Still facing concerted action from the state governments, the tobacco companies as a group agreed to another settlement in 1998. In exchange for immunity from future lawsuits, the companies agreed to pay almost $250 billion to the states over a period of 25 years; to limit tobacco advertising; and to take various steps to reduce youth access to tobacco products.
During all of these maneuverings, individual suits continued, made more potent by new evidence from "whistleblower" industry executives, government investigations, and tobacco company documents that the Castano and the states' suits had brought to light. These new revelations indicated that tobacco companies had indeed known of nicotine's addictive qualities and that they had tried to hide that knowledge. Because of these revelations, juries began to believe (and reward plaintiffs accordingly) that smokers had not really known the risks involved in choosing to smoke. A few months after the Castano settlement with Liggett, a Florida jury found the Brown & Williamson Company liable for causing the plaintiff's lung cancer, awarding him $750,000. In 1999, a California jury awarded another smoker punitive damages of $50 million from the Philip Morris Company.
The Feds Hop on Board
With the impregnable wall crumbling rapidly, U.S. Attorney General Janet Reno announced in September 1999 that the federal government would sue the tobacco companies on grounds similar to those of the state governments. The federal case would also invoke RICO (Racketeer Influenced and Corrupt Organizations Act) because of what Reno called the industry's "concerted efforts … to defraud the public."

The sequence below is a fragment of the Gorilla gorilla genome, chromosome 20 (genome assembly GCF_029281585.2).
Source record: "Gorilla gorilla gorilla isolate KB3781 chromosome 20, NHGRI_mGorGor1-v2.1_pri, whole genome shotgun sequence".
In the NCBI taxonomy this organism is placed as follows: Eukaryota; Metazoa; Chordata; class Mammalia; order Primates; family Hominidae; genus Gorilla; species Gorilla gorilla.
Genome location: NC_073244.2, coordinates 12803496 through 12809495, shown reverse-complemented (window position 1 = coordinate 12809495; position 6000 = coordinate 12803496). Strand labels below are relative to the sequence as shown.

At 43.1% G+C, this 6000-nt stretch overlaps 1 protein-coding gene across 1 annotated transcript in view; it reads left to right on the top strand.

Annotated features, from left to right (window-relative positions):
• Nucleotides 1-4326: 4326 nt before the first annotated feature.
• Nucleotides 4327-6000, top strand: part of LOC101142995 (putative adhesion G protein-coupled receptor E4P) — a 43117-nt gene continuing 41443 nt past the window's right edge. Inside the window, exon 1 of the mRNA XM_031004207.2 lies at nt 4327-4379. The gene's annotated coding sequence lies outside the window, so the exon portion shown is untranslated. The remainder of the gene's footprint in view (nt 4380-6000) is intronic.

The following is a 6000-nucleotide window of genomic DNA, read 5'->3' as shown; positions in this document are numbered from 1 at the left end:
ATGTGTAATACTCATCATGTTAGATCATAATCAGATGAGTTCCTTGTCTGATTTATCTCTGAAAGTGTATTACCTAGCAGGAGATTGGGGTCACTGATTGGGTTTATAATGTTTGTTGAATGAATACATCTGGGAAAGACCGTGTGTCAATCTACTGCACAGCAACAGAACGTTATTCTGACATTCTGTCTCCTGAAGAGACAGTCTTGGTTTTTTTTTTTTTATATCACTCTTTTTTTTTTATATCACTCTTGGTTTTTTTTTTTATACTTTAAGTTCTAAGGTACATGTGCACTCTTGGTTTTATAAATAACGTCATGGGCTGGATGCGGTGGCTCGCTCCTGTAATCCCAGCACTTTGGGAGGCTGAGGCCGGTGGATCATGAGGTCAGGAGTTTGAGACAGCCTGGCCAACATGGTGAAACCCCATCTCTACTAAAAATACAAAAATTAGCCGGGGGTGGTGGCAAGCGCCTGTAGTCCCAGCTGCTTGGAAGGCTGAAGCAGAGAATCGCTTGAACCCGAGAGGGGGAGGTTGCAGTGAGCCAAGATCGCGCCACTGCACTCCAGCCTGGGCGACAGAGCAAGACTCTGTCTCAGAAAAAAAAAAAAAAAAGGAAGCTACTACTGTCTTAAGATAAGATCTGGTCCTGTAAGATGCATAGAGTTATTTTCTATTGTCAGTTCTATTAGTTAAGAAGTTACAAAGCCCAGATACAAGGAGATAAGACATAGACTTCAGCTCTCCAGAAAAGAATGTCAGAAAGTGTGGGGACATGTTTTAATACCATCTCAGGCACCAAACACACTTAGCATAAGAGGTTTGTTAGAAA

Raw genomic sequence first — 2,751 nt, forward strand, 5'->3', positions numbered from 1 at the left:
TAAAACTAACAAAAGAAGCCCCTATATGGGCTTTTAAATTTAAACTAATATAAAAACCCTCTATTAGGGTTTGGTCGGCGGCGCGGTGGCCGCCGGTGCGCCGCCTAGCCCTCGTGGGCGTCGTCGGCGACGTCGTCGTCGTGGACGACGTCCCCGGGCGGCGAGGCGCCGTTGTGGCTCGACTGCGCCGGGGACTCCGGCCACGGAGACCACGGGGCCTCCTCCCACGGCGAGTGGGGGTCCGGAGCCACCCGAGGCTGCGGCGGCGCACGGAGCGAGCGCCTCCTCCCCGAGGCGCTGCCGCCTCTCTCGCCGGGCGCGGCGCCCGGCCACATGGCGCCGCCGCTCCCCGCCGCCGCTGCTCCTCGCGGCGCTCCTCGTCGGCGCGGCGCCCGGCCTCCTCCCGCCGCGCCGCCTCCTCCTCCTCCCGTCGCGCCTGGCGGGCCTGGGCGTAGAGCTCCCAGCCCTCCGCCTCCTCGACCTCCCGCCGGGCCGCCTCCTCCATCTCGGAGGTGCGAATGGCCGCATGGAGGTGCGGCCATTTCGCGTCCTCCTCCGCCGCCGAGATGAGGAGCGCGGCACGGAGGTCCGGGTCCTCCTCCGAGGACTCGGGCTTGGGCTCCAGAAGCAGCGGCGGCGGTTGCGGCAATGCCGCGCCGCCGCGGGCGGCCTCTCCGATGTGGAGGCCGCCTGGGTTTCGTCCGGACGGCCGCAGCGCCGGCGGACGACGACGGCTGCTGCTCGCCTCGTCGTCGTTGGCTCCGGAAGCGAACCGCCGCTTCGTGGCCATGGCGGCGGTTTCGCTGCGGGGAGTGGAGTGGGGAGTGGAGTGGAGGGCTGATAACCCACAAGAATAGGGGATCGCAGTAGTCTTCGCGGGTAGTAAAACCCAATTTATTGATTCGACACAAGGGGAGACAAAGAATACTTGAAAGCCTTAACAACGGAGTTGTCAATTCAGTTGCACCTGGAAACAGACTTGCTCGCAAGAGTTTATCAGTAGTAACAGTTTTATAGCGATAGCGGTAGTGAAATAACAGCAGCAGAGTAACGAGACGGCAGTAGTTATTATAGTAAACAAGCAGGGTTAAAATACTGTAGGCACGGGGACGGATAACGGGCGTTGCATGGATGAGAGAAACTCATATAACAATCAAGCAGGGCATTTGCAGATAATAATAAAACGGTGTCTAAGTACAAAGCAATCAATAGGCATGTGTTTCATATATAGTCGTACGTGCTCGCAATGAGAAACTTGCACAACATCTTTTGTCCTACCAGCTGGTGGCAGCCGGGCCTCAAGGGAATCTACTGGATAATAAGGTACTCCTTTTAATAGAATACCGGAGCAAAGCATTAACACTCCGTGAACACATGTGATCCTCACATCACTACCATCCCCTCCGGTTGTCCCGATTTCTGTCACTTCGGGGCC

Reno's decision, the settlement of the state claims, and the states' assertion of those claims to begin with, as well as the Castano class action lawsuit, all raised concern in Congress, among the state governments, and in the private sector. Some feared that the settlements went too far in punishing an industry that played such a large role in the American economy and that paid considerable state and federal corporate taxes; others claimed that they did not go far enough. Still others observed that large-scale litigation by states and private parties had transferred a massive effort at social and economic regulation from the state legislatures into the domain of the courts, putting it to a degree under private control. Many observers wondered what this development might mean for gun manufacturers and health maintenance organizations (HMOs). As of this writing, it is unsure what the future will bring regarding these and other similar groups, or how and in what way the tobacco industry itself will be affected. By the mid-1990s, however, the tobacco companies had begun in increase cigarette sales to foreign countries and had started diversifying their holdings in light of the growing apprehension that tobacco would soon be a bad investment.
—Buckner F. Melton, Jr.
Suggestions for Further Reading
Kluger, Richard. Ashes to Ashes: America's Hundred-Year Cigarette 1Var; the Public Health, and the Unabashed Triumph of Philip Morris. New York: Alfred A. Knopf, 1996.
Orey, Michael. Assuming the Risk: The Mavericks, the Lawyers, and the Whistle-Blowers Who Beat Big Tobacco. Boston: Little, Brown and Co., 1999.
The People vs. Big Tobacco: How the States Took on the Cigarette Giants. Princeton, N.J.: Bloomberg Press, 1998.